everybody, let's twitch!
Some stars shine brightest just before dawn. And like those stars, some musical acts shine brightest just before they disappear. It could be said this was the case with The Pleasures Pale.
Laura Delaney photo
With recording for their debut LP wrapped up in early 1987 and mastering finished in March that year, the Dayton-based band continued with a steady slate of performances throughout southwest Ohio and northern Kentucky. As May arrived, however, so did a significant change. Drummer Jeff Keating left and original drummer Timothy Payton Earick returned. Though the songwriting core of singer/lyricist Jeffrey Bright, guitarist/composer Mitchell Swann and bassist/composer Luis Lerma remained intact, the switch marked a distinct alteration in the band’s sound. Keating’s tight, inventive drumming lent the band a crisp pop vibe. In contrast, Earick’s more kinetic approach gave the new-look Pleasures Pale a looser but heavier sound. Shortly after Earick’s return, envisioning an expanded live presentation, the band began working in two new pieces: Lerma’s brother Terry Lerma on organ and various keyboards and Eric Olt as second guitarist. Excited by their fuller sound and anticipating a quick follow-up EP to the in-production LP, the Pale returned to Refraze Studio to record four more songs. The world seemed full of promise... Until fate so rudely intervened. in October of 1987, with one of the new songs mixed, tracking finished on the other three, and the full-length LP on the way — and with major label attention at the doorstep — the band fractured. What began two years prior and appeared headed for a bigger stage was undone. Viewed across the distance of time, the reasons hardly matter. The LP, recorded mostly in 1986 and entitled The Pleasures Pale!, or simply “!”, was finally released on 12-inch vinyl and cassette by Cincinnati’s Heresy Records in late January 1988 — fully three months after the breakup, delayed by numerous production delays. Aside from a trove of miscellaneous cassette recordings, what remained of The Pleasures Pale sat idle on two-inch magnetic tape in the storage room at Refraze, slowly decomposing. In 2019, as a project of the Jeffrey Alan Bright Music Archive, the 24-track master tapes for the unfinished EP were located and carefully transferred into the digital realm by Gary King, the project’s original engineer, to be further restored, mixed and mastered for both digital and limited edition vinyl release. These four previously unreleased songs reveal the band evolving, reaching for a full, orchestrated sound, poised for broader exposure. At the time of recording, “Only the Rich” and “Not Fey” were newer compositions, hinting at a shift toward an edgier sound and more challenging lyrical themes — misfit revolution and sexual confusion, no less! “Most Precious Things” and “Punishment Place,” on the other hand, were set list standards introduced in the band’s earliest performances, their focus more in line musically and emotionally with the material on the LP, spotlighting Swann and Lerma's uncanny guitar/bass interplay and further carrying a torch for Bright's adventures in male-gender recalibration.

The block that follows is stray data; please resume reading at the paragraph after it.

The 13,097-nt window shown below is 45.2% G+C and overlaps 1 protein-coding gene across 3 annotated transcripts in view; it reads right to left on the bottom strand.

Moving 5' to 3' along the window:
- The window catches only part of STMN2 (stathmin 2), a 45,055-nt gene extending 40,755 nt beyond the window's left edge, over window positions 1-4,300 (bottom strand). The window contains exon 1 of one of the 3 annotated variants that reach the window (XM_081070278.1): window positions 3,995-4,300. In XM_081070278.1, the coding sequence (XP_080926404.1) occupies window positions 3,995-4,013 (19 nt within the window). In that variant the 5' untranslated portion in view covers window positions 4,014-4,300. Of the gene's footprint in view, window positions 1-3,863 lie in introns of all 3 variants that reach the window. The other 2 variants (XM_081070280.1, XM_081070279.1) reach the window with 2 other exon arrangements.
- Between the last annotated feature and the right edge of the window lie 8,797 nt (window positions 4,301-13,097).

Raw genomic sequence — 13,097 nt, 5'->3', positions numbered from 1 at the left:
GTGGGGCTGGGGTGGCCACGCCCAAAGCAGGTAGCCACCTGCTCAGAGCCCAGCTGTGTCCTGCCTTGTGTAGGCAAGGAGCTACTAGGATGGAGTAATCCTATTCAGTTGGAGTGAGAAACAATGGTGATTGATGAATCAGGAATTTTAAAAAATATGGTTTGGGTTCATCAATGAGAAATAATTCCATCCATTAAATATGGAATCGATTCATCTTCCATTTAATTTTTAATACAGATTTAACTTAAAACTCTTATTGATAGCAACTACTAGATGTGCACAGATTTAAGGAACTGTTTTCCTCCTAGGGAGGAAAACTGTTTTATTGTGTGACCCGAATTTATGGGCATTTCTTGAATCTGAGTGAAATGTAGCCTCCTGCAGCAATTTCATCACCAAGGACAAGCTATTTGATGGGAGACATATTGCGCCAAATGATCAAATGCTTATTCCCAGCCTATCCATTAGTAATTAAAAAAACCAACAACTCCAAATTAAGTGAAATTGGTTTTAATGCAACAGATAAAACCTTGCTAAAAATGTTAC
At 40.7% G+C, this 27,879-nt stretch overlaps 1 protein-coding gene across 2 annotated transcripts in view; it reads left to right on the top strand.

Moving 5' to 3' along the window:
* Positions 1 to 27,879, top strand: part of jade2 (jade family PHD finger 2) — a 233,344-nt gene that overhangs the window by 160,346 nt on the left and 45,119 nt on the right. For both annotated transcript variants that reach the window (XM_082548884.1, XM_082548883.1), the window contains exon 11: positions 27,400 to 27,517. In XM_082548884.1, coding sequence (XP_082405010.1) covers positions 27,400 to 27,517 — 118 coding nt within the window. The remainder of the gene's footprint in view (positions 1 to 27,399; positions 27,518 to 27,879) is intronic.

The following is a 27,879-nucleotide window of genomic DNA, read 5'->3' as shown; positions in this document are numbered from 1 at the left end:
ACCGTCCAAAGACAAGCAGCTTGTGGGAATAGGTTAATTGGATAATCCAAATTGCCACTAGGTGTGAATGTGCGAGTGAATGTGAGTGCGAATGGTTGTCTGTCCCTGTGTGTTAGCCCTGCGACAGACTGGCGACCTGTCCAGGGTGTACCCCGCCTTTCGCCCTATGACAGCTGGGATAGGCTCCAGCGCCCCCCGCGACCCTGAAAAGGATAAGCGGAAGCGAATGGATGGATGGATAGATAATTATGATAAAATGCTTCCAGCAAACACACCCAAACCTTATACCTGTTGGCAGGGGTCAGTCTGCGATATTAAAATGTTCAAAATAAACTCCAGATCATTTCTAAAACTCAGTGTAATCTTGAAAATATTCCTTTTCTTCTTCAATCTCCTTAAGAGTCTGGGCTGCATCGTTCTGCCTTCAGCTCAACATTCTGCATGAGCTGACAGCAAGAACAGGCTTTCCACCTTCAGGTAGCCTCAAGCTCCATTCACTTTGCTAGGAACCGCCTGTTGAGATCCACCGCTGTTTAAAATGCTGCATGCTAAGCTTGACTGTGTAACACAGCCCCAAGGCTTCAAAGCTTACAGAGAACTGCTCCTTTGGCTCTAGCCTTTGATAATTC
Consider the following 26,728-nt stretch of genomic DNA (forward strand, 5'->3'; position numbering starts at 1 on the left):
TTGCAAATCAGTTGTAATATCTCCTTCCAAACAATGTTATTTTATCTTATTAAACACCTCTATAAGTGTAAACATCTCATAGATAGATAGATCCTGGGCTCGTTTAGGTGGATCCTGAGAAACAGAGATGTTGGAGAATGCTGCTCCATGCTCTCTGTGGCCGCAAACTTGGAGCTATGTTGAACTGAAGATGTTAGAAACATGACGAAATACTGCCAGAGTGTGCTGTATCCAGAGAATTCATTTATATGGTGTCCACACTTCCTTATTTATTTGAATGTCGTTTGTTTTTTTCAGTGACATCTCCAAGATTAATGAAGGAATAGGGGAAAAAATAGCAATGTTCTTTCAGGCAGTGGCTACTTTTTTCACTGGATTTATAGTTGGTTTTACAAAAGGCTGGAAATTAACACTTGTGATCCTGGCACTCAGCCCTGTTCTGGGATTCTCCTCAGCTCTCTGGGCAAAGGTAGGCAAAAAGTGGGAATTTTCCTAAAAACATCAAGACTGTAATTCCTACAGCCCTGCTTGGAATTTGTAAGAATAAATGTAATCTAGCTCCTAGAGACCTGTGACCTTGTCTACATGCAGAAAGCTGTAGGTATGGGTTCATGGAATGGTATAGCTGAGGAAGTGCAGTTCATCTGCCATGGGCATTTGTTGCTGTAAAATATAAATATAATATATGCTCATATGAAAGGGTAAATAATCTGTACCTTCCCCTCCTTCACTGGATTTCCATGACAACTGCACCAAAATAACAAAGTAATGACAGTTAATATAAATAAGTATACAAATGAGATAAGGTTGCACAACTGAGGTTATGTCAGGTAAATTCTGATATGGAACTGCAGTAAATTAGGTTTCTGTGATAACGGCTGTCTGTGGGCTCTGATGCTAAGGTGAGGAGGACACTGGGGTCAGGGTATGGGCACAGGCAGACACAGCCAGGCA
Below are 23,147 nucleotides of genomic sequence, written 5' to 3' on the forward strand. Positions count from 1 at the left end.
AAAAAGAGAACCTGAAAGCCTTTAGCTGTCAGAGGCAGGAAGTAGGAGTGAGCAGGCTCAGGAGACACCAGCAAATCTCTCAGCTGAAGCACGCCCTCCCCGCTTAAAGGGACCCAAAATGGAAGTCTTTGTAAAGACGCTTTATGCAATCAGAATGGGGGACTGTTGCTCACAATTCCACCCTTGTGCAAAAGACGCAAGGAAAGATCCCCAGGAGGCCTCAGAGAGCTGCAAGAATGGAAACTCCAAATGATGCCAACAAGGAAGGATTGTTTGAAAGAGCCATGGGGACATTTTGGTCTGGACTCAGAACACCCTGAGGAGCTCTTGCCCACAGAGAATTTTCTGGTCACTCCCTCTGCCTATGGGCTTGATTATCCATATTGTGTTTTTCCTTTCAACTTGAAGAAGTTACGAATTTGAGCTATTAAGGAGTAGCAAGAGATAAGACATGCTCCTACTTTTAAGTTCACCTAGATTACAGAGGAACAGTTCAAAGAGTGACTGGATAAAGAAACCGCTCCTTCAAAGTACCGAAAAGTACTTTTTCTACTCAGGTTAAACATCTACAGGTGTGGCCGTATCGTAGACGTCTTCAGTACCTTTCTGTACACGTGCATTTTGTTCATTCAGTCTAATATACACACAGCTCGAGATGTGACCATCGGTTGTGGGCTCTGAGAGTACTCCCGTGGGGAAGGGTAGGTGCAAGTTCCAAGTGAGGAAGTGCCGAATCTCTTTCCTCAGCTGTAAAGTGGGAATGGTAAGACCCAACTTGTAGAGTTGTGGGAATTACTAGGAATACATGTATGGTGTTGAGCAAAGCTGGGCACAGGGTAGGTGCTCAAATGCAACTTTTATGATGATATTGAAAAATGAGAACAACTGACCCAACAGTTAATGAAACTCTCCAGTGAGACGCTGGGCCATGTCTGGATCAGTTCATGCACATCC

As to what aesthetic territories the band would eventually inhabit, or what musical statements they would go on to make, we can only speculate. (A set of raw demos recorded to cassette in the band’s Third Street rehearsal space that same summer — also queued for restoration and eventual release — may provide clues.) But, for a brief while, from late May through mid October of 1987, The Pleasures Pale were shining their brightest and left us with the four signposts included on Twitch.
Twitch will release on January 7, 2022, available in limited edition clear vinyl and digital download/streaming. Vinyl will be 12" 45 RPM, limited to 25 numbered copies and pre-orders will receive immediate high resolution download of "Only the Rich" and "Most Precious Things." Order on Bandcamp.